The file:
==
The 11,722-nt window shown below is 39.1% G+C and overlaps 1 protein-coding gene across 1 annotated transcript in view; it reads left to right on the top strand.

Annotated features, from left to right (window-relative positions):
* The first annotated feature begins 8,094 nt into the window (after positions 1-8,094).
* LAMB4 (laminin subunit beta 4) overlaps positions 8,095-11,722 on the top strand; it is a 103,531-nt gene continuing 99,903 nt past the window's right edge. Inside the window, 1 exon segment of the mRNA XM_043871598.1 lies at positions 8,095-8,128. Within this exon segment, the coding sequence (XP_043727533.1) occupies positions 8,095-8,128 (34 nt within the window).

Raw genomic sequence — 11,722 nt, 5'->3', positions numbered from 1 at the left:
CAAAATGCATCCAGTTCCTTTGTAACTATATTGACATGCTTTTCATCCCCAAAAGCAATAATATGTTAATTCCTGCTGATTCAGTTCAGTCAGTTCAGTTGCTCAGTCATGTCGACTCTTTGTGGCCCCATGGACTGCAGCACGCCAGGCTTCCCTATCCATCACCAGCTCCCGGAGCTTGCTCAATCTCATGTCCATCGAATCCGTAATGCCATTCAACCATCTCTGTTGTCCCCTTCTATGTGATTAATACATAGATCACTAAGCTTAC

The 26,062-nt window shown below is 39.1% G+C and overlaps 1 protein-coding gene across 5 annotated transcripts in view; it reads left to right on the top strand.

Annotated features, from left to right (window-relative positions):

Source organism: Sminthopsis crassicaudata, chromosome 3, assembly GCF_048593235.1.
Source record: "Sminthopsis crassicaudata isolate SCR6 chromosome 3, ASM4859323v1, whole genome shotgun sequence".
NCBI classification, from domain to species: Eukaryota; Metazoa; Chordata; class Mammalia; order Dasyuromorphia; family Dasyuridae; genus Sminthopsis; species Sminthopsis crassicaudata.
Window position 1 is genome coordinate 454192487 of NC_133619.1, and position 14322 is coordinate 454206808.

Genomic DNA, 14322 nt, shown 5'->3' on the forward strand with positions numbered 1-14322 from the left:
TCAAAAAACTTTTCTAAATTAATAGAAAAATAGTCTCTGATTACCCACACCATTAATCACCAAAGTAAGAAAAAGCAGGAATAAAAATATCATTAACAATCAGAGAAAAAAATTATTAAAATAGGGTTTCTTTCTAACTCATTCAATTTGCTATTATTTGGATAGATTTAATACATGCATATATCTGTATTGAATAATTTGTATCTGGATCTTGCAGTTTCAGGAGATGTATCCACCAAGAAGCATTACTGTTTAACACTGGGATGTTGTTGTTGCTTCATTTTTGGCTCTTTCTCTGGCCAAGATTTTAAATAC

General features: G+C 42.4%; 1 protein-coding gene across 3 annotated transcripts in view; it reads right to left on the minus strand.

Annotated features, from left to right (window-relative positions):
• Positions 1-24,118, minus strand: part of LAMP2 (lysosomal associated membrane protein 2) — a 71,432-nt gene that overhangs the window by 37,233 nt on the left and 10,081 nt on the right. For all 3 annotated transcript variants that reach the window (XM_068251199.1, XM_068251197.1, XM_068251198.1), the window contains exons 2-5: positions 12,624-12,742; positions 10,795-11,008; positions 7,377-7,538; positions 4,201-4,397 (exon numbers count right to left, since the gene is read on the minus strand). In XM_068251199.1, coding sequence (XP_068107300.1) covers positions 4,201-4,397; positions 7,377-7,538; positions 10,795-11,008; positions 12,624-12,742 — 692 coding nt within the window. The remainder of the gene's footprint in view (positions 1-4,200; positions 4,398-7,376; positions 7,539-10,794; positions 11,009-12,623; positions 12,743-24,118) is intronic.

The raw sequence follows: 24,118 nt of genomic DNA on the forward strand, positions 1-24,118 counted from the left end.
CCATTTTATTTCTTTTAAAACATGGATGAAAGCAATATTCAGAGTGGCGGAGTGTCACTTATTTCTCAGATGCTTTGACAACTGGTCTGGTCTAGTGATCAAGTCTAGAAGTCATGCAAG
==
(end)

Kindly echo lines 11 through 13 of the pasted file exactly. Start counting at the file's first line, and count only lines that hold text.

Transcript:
NCBI classification, from domain to species: Eukaryota; Metazoa; Chordata; class Mammalia; order Dasyuromorphia; family Dasyuridae; genus Sminthopsis; species Sminthopsis crassicaudata.
Window position 1 is genome coordinate 454192487 of NC_133619.1, and position 14322 is coordinate 454206808.

Genomic DNA, 14322 nt, shown 5'->3' on the forward strand with positions numbered 1-14322 from the left: